PS2 backwards compatibility remains something of a contentious issue for PlayStation 3 users. US and Japanese launch models featured the principle PS2 hardware built into the system, making for excellent support for almost all legacy PlayStation titles and the ability to run older games with a precision HDMI output. By the time the EU launch rolled up months later, the design was altered, removing the PS2 CPU - dubbed the Emotion Engine - and replacing it with software emulation to mixed results. With Sony still haemorrhaging cash on PS3 production, all PS2 components were removed by October 2007, and backwards compatibility was no more.
But the story doesn't end there. Behind the scenes, Sony has been working on restoring PS2 support for all PlayStation 3 consoles regardless of configuration, and we've now reached the point where you can visit the PlayStation Store and download 74 "PS2 Classics" - in truth a roster of immensely variable quality, with only a smattering of stand-out titles. Warnings are given out that the games are running under emulation and may vary from the original PS2 experience, but the real kicker is that you'll have to pay for them - even if you own the original discs. While lesser known games cost between £0.99 to £3.99, most of the titles cost £7.99 a pop.
Value issues aside, we wanted to find out more. From a technical perspective, the notion of original PS2 code being able to run under emulation on the PlayStation 3 is a seriously impressive feat of engineering. Ken Kutaragi's finest hour hails from an era where games machines featured custom components built from the ground up, a necessity in an era where PC parts were too expensive to be crammed into a console box. The Sony R&D team responsible for the PS2 software emulator have achieved something of a miracle here - the design of the older console is completely alien to the hardware set-up of the PlayStation 3. The PS2's graphics synthesizer GPU in particular, with its attached eDRAM, offers levels of bandwidth that even the RSX may have issues duplicating.
"Having phased out support for PS2 backwards compatibility, Sony has been working behind the scenes on a full software solution for all PS3 owners - and the results are impressive overall."
Out of a library of thousands of games, the fact that only 74 are currently available suggests that the emulator remains a work in progress, that many games simply don't work at the moment: not surprising bearing in mind how many developers pushed the system's architecture in ways its creators never even conceived of. Additionally, it is perhaps telling that the big Sony exclusives have no representation - even games that are certain never to get an HD remaster are conspicuous by their absence.
"We set out to test PS2 emulation on a number of platforms - full hardware backwards compatibility, partial PS2 support from the EU launch PS3 and finally, the new software emulator."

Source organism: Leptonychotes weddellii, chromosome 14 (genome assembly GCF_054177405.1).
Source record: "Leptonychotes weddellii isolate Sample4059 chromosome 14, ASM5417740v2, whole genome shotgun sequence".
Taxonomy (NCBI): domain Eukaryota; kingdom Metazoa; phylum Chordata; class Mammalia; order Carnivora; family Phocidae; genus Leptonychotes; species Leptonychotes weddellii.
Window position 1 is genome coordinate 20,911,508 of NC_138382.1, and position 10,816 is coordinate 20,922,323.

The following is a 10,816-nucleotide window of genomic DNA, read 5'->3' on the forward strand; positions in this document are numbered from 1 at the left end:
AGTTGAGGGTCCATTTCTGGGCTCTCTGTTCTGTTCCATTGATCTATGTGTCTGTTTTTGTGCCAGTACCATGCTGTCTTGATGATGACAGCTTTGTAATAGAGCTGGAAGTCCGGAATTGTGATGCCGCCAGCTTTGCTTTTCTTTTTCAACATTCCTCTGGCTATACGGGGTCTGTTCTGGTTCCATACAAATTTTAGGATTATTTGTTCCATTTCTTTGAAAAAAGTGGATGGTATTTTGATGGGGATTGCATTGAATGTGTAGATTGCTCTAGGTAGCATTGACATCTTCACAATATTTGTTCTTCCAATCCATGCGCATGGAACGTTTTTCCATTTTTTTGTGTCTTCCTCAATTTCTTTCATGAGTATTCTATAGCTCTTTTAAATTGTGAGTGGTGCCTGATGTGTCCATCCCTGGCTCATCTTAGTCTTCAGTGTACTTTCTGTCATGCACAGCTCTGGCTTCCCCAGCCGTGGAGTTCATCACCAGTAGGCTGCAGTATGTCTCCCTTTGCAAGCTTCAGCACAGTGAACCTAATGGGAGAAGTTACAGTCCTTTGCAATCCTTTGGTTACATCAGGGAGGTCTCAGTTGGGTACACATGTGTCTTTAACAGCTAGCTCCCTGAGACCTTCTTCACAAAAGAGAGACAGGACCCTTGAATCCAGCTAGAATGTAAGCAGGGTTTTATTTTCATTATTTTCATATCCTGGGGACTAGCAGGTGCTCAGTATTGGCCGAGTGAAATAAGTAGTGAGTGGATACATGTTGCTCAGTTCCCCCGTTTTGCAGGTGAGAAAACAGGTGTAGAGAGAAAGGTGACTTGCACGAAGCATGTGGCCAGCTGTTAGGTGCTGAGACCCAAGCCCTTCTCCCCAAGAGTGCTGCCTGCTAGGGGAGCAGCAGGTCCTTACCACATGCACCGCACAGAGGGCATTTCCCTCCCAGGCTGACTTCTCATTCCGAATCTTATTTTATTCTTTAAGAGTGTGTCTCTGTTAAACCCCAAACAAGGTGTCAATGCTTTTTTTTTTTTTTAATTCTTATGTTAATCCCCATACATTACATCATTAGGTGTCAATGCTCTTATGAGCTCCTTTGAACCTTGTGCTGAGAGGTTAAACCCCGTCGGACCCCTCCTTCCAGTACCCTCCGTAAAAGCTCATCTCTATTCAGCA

Regardless, we delved into our PS2 game collection, dug out some titles available on the PlayStation Store and ran them on three different PlayStation 3s - our launch debugging station (which runs any PS2 game from any region under full hardware back-compat), an EU launch unit with the hardware graphics synthesizer and emulated Emotion Engine, and finally, a newer PS3 with no hardware support for the older console at all. The latter turned out not to be required at all, so it was quickly disposed of: even if you're running a launch NTSC unit with all the original PS2 hardware contained therein, the PSN downloads still run completely under software emulation.
First up, the game that gave us the most curious results of all: Virtua Fighter 4 Evolution. This is a title that relies completely on its 60Hz update - the fundamental interface between game and player is based on that locked frame-rate. As you might expect, there were no problems at all for our debugging station: aside from a couple of tiny, almost imperceptible glitches on a handful of the stage intros, there were no issues with frame-rate at all. The emulation works out OK for the most part, though the glitching does seem to intrude occasionally into gameplay. However, on Jeffry's stage, the effect is far more pronounced, with the game often slipping into what feels like slow motion with dropped frames and borked deinterlacing, resulting in screen-wobble. In these areas, the quality of the gameplay is fundamentally compromised.
Switching the game onto our EU launch PS3 with Emotion Engine emulation, we find a curious middle-ground between the two extremes: gameplay is mostly similar to the "full fat" PS3 experience, but there are stages where the game suffers the same frame-dropping/deinterlacing issue. It's not as noticeable as it is on the emulator, but it's still a bit of a pain nonetheless.
These video illustrates the glitching issue rather well. Using the replays stored on the DVD, we can run the exact same gameplay video back multiple times on each PS3 in our collection. Two fights are featured in the video: you'll note that we've synchronised the feeds. In the first fight, set on the troublesome Jeffry stage, you can see the interlacing issue, but more importantly you can see how it actually slows down the gameplay to the point where the exact same sequence of action takes longer to complete.
"Virtua Fighter 4 has some bizarre frame-rate and deinterlacing issues running under emulation, the same problem appearing on the EU launch PS3 - albeit to a significantly lesser degree."